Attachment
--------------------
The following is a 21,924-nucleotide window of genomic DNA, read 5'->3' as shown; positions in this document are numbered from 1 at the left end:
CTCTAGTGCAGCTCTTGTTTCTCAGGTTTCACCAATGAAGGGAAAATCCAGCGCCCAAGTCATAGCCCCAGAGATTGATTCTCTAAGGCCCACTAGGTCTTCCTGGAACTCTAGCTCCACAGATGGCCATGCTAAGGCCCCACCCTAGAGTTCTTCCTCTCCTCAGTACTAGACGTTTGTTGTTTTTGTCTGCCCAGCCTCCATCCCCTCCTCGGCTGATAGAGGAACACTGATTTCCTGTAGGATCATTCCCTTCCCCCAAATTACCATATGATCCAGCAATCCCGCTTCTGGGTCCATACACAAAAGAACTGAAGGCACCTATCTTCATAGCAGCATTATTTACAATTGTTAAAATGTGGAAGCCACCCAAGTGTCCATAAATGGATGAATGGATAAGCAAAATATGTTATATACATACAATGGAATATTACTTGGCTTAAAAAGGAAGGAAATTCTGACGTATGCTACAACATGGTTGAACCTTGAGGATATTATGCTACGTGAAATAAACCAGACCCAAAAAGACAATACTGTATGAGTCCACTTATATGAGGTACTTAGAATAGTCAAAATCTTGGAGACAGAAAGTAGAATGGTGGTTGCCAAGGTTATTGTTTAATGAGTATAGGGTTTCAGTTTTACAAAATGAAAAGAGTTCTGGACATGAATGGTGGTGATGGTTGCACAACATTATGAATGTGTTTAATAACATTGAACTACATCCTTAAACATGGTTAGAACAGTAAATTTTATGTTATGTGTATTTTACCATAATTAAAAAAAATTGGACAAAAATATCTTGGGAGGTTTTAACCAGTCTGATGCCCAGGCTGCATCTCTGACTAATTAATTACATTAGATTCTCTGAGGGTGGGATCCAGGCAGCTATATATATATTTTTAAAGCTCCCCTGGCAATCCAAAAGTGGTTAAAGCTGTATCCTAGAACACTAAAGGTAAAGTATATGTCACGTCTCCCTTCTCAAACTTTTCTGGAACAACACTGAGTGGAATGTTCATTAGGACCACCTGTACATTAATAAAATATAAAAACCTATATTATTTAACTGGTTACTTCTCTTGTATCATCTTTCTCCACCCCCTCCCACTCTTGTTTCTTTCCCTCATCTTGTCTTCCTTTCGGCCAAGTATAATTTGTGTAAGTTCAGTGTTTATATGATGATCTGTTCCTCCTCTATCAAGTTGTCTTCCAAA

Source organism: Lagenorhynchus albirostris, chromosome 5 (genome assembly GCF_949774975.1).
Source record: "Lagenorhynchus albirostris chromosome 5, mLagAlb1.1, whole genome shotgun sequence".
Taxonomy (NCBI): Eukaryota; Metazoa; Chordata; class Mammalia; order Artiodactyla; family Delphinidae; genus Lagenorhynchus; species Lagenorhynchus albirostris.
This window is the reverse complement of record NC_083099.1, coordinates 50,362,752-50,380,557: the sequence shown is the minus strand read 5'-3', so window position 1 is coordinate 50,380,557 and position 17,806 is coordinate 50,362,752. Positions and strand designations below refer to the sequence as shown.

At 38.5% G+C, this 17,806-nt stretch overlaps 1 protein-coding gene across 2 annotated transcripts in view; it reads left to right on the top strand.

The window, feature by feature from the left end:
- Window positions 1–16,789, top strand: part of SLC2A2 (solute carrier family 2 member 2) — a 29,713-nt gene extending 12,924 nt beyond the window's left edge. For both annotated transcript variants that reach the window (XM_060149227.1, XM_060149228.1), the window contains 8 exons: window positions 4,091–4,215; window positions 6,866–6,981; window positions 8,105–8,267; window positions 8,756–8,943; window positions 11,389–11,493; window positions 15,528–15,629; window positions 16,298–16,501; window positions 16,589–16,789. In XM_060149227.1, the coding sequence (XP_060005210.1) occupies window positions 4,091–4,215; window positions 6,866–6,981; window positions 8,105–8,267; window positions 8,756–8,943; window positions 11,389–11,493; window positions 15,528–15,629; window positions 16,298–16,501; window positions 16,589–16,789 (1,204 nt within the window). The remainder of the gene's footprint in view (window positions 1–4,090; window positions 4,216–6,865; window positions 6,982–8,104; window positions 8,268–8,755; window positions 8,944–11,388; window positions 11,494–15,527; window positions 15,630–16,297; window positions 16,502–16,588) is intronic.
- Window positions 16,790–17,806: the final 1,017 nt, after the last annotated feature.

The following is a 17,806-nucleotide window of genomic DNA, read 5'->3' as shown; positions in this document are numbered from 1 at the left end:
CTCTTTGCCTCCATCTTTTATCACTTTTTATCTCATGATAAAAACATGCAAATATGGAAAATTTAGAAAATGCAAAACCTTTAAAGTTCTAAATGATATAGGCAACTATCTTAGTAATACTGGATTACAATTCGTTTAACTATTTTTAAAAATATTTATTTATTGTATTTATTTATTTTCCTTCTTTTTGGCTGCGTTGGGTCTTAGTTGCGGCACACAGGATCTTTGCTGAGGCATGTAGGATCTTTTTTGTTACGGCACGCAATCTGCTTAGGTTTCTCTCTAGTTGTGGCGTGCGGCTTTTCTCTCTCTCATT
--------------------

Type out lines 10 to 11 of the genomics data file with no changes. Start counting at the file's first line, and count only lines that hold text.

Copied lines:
- Window positions 16,790–17,806: the final 1,017 nt, after the last annotated feature.

The following is a 17,806-nucleotide window of genomic DNA, read 5'->3' as shown; positions in this document are numbered from 1 at the left end: